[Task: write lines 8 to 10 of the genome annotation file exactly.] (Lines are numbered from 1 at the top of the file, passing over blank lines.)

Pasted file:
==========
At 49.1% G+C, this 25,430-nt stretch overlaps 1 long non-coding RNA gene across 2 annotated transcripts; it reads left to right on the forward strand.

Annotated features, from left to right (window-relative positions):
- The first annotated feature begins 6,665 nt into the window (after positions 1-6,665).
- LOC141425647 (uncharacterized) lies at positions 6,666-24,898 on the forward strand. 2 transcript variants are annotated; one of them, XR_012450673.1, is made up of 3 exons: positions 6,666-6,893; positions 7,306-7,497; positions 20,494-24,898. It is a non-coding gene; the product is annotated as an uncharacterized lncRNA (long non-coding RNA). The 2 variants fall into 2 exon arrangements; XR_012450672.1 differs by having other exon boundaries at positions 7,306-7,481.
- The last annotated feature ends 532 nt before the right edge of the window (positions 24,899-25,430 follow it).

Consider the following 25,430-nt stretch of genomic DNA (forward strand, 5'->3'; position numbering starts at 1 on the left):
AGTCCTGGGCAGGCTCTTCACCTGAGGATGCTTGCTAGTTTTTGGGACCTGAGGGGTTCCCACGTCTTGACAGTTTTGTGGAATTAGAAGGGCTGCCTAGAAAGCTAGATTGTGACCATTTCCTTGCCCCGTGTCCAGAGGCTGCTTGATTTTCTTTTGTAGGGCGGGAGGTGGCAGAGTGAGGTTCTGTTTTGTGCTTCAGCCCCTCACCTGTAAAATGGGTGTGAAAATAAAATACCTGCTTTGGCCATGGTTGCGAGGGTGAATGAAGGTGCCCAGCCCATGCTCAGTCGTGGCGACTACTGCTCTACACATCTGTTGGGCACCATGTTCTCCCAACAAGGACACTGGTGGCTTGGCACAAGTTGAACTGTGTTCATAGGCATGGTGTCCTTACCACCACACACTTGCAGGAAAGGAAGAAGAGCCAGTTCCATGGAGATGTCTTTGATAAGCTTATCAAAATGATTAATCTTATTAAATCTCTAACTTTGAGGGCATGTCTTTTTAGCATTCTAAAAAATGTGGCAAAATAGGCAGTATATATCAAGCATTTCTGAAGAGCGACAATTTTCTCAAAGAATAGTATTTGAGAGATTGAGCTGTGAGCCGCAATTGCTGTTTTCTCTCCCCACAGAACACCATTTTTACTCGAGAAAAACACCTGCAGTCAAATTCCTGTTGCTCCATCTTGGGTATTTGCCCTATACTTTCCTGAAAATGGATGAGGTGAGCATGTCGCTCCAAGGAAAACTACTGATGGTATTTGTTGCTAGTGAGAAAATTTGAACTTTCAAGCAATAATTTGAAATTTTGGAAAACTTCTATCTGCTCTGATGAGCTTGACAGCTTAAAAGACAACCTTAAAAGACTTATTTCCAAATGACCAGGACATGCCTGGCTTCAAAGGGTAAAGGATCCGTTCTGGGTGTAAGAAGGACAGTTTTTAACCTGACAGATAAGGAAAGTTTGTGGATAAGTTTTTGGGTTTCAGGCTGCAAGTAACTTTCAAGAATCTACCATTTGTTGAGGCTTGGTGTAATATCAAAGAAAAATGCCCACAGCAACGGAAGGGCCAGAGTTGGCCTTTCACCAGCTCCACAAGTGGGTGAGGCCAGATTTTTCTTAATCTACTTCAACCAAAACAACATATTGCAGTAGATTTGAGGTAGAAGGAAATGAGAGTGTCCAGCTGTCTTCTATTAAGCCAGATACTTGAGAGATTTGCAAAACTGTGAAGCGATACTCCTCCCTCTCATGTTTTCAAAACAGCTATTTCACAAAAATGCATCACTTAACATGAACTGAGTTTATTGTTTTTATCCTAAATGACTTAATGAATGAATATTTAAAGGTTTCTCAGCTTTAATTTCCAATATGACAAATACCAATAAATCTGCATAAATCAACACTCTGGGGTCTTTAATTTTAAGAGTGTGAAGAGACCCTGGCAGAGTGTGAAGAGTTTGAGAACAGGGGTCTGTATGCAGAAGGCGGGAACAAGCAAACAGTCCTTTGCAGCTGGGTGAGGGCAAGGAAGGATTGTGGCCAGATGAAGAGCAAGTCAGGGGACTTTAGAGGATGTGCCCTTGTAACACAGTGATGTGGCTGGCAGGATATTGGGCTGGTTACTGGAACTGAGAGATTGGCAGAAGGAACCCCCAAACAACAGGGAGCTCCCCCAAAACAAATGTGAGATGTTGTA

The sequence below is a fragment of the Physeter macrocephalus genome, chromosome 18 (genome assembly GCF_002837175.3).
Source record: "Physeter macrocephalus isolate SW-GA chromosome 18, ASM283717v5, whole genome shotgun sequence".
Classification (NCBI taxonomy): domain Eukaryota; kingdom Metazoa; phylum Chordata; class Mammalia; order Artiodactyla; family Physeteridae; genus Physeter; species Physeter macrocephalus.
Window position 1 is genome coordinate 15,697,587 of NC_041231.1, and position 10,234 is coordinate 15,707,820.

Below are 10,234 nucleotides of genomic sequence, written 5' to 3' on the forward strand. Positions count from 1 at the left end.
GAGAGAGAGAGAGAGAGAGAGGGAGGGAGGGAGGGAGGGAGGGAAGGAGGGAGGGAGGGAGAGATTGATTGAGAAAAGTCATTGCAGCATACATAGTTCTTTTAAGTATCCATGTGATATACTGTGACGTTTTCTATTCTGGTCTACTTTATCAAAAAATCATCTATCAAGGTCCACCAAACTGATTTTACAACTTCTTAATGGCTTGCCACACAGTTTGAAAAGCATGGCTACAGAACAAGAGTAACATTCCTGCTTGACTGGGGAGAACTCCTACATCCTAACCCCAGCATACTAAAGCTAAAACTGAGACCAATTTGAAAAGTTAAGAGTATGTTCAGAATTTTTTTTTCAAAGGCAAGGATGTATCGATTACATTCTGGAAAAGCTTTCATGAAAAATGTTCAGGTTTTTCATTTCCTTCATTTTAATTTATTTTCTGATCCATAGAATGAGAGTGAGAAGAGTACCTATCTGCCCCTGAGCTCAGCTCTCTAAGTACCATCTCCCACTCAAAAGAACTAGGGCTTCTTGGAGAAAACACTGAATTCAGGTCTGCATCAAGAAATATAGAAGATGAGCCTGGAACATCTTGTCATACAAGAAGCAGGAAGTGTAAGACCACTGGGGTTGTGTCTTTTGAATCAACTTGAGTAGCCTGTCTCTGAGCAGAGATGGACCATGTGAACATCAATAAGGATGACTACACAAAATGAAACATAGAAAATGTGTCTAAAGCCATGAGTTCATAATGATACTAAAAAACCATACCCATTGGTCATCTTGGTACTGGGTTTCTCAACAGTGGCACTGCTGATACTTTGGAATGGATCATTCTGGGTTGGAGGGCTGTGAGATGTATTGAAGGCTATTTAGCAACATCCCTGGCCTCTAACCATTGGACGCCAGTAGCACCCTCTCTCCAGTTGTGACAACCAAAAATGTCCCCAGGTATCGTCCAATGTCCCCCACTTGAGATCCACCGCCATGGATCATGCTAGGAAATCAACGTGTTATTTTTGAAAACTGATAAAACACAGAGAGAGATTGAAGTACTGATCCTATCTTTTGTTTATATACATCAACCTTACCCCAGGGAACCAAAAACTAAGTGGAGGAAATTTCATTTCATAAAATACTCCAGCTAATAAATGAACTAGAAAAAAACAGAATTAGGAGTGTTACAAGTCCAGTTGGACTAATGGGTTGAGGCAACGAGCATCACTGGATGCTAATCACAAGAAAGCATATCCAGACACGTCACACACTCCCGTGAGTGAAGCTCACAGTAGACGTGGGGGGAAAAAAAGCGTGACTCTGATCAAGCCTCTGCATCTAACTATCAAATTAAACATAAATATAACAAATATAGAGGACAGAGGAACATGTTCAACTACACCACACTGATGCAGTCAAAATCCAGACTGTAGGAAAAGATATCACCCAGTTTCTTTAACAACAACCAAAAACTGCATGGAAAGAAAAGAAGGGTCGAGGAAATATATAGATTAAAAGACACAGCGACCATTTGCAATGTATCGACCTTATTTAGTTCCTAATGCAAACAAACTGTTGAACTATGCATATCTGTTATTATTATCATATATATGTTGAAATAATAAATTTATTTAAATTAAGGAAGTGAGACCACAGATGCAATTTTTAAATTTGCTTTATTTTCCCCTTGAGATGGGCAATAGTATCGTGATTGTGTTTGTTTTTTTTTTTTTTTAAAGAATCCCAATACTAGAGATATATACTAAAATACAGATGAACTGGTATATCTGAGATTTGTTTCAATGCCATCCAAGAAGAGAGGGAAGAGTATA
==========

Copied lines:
The sequence below is a fragment of the Physeter macrocephalus genome, chromosome 18 (genome assembly GCF_002837175.3).
Source record: "Physeter macrocephalus isolate SW-GA chromosome 18, ASM283717v5, whole genome shotgun sequence".
Classification (NCBI taxonomy): domain Eukaryota; kingdom Metazoa; phylum Chordata; class Mammalia; order Artiodactyla; family Physeteridae; genus Physeter; species Physeter macrocephalus.